"That's the second biggest zipper I've ever seen!"*



If you've taken the time to examine a zipper up close, and who of us has not, you will have noticed that pretty much all of them say: "YKK". Why is that?

Founded in Japan in 1934, YKK stands for Yoshida Kogyo Kabushikikaisha, the company that makes 45% of your zippers. Now you know. 

Sixty years later the company changed its company name to match its brand name. The YKK Group is a group of manufacturing companies and while zips are what they are most famous for, they also manufacture other types of fasteners like the kind of hook and loop fastener known by another brand name; Velcro, entrances, storefronts, curtain wall, window wall, sunshades, windows and sliding doors for office buildings, residential high-rises, schools, stadiums, shopping centers and institutional structures and industrial machinery.

They have factories in 68 countries, the largest factory producing zippers is located in Macon, Georgia where they employ 1,200 people.

The zipper is genius in its simplicity as the following sketch shows:


How Zippers Work - pichars.org
[drawing by lulz pichars]

They make use of two of six classic tools known to modern man; the wedge or inclined plane and the hook. The hook is self explanatory but the inclined plane hides itself in plain view most of the time. Screws, nails, arrowheads, knives, and so on. When chopping wood you are using two wedges. The axe itself and the wedge inserted into the cut the axe has made and splits the wood along its grain when it is hit with a maul. You're not really chopping wood, you're splitting it with the use of wedges. Any device that splits and separates is a wedge.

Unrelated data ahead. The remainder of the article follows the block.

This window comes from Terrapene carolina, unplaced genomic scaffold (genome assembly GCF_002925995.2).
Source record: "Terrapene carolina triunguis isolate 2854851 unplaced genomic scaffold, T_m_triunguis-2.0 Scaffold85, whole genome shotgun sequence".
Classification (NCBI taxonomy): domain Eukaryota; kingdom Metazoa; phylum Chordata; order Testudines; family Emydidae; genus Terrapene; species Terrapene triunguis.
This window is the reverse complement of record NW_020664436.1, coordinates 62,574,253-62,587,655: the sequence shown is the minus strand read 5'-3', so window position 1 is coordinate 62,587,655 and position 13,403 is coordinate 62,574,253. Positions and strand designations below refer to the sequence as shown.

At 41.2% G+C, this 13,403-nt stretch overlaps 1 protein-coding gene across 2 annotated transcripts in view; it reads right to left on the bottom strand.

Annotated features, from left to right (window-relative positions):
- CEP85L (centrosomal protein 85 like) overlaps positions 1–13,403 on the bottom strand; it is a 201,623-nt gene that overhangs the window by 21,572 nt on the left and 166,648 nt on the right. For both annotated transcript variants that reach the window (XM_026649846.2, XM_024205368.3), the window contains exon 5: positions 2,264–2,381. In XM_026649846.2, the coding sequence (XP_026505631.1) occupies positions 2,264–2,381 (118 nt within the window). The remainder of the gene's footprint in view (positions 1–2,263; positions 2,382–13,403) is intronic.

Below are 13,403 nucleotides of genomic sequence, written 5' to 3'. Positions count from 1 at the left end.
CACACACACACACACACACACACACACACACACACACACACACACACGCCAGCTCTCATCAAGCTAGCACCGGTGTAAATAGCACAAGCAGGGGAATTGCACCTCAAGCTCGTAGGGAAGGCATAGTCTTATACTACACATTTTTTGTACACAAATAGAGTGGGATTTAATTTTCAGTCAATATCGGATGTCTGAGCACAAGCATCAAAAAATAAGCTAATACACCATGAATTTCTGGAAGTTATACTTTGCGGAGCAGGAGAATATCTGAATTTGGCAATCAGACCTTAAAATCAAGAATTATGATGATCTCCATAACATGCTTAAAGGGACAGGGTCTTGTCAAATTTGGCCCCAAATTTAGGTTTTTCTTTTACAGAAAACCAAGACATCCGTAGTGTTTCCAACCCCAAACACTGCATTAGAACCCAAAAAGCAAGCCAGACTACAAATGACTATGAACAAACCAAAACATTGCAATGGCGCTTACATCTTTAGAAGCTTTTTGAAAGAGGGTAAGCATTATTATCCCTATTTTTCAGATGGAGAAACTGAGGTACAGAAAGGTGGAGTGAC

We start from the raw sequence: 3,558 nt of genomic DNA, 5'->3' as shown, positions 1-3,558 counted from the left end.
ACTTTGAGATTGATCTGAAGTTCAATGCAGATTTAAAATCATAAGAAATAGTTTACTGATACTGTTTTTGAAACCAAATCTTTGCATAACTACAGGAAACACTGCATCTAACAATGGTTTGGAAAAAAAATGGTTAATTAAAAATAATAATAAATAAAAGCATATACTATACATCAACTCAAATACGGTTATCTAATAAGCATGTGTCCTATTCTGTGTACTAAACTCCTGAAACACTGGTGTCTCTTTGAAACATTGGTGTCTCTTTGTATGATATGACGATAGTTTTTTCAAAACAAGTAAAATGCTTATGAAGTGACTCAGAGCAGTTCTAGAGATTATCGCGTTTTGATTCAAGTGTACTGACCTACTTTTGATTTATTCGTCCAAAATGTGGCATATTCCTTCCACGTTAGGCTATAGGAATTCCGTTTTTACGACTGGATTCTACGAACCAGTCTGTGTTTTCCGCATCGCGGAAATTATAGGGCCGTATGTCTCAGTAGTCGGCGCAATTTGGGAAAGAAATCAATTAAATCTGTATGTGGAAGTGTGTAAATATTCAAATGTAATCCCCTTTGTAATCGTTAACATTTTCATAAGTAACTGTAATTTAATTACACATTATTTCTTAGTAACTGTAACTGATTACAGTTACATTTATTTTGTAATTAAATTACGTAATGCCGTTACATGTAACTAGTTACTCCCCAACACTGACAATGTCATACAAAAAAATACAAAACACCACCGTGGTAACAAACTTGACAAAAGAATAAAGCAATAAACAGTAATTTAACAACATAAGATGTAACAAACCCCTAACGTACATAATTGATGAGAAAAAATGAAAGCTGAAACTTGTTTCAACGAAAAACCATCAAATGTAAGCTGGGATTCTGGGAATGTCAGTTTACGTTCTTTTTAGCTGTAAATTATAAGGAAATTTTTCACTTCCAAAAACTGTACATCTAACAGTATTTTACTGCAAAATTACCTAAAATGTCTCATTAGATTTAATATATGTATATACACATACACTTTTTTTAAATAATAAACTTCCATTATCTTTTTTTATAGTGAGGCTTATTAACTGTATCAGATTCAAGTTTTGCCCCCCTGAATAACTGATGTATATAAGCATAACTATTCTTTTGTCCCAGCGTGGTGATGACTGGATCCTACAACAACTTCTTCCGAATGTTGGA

(or, you can skip all this text because you don't care how it works and watch the video of How It's Made at the bottom. Or skip that too, it makes no difference to me)

A zipper track is made up of dozens of teeth, each of which combines a hook and a hollow. The idea is to latch every hook on each of the two tracks into a hollow on the opposite track. The latching mechanism, called the slide, is just a collection of wedges.
As the slide moves up the zipper, the two teeth strips must enter at a specific angle. As the strips move through the slide, the slide's inclined edges push the teeth toward each other. The strips are offset from each other, so each hollow settles onto a hook in sequence. For this to work properly, each tooth must be exactly the same size and shape, and they all must be perfectly positioned on the track. This would be all but impossible without modern manufacturing technology.



Zippers that are not YKK
[photo: Rabensteiner]

[photo: Frank C. Müller]



*Maxwell Smart quote from The Nude Bomb (1980)

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